Philippines: Law for mobile phone subscribers pushed
BAYAN Muna party-list Representative and senatorial candidate Teddy Casino hopes for the passage of House Bill (HB) 5653, or the Mobile Phone Subscribers Act, in order to regulate the telephone companies from imposing higher interconnection fees and protect mobile subscribers from recurring drop calls and load losses.
Casino, speaking in Monday's Kapehan sa Dabaw at SM City, said HB 5653 will seek to protect the interest of the mobile subscribers now that complaints on losses of cellphone loads and dropped calls are rising.
He said the bill also gives the National Telecommunication Commission (NTC) more teeth in regulating higher standards on the telephone companies with their respective services, adding that the current regulations in which the NTC follows were crafted back in the 1990's.
"The NTC should regulate prices and they must conduct public hearing before imposing new rates," he said.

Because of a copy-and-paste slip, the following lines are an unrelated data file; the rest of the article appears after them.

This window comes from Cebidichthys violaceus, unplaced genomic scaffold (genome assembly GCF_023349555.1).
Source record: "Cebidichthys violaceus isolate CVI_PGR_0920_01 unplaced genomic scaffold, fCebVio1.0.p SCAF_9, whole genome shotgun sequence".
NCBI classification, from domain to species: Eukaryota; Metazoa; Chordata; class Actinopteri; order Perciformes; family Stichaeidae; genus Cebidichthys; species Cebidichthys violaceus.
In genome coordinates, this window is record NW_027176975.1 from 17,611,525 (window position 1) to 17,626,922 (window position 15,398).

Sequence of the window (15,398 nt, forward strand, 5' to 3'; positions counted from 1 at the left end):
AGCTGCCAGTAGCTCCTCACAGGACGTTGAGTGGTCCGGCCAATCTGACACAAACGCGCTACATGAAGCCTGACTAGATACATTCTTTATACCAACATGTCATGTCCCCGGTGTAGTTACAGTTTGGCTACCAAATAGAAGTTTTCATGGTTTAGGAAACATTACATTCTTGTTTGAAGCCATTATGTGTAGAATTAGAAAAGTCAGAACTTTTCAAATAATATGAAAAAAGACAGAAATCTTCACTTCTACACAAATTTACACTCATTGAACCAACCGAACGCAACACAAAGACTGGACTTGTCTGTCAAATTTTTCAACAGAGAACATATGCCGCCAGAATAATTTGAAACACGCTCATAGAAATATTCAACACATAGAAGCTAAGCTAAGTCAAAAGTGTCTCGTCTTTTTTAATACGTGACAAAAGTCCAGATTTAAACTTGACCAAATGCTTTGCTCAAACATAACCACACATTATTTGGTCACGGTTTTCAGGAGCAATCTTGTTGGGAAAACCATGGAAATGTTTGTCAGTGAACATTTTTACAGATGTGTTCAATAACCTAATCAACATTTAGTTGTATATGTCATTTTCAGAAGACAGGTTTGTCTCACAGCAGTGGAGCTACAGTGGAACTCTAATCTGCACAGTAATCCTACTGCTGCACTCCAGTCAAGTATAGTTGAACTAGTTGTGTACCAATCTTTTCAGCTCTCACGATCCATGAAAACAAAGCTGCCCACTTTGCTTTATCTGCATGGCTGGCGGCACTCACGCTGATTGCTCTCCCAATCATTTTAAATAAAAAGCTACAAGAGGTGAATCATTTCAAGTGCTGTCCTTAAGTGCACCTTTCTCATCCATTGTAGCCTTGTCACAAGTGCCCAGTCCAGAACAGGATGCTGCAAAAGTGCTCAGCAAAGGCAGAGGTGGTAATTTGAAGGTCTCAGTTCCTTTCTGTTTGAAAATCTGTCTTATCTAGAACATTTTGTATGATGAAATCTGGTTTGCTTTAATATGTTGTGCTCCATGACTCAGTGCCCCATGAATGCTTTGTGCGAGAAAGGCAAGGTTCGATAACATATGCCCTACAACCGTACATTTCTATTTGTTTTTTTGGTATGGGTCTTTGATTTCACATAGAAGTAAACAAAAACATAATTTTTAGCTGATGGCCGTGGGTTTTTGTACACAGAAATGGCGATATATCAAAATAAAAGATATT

The lawmaker also said that the agency failed to impose the own orders it issued in October 2011 on mobile networks to cut down the interconnection fees by at least .20 centavos.
Had the telephone companies followed the order, a total of P6 billion could have been saved by all mobile phone subscribers accumulatively from October last year to September this year, according to Casino.
He said such failure of NTC is the primary reason why they called on for the passage of the HB 5653.
The proposed bill was already submitted to House Committee on Information and Communications Technology, but Casino added there's no schedule yet as to when is the committee hearing.
"We're hoping that the bill will be passed even in the committee level before the Christmas break," he said.
Penal provisions of the proposed bill, he said, include that charges on calls must be every six seconds, prepaid subscribers must get a detailed billing where the load goes, and network Internet must be free of charge.
He said prepaid subscribers are given focus in the bill since they are the vulnerable sector mostly affected by load losses and drop calls.
"In a survey conducted by NTC, both networks (Smart Communications and Globe Telecom) failed to meet the set-up failure rate of 4 percent. Both telcos failed to meet the standards of NTC on signal quality," he said.
sunstar.com || By Antonio L. Colina IV – November 6, 2012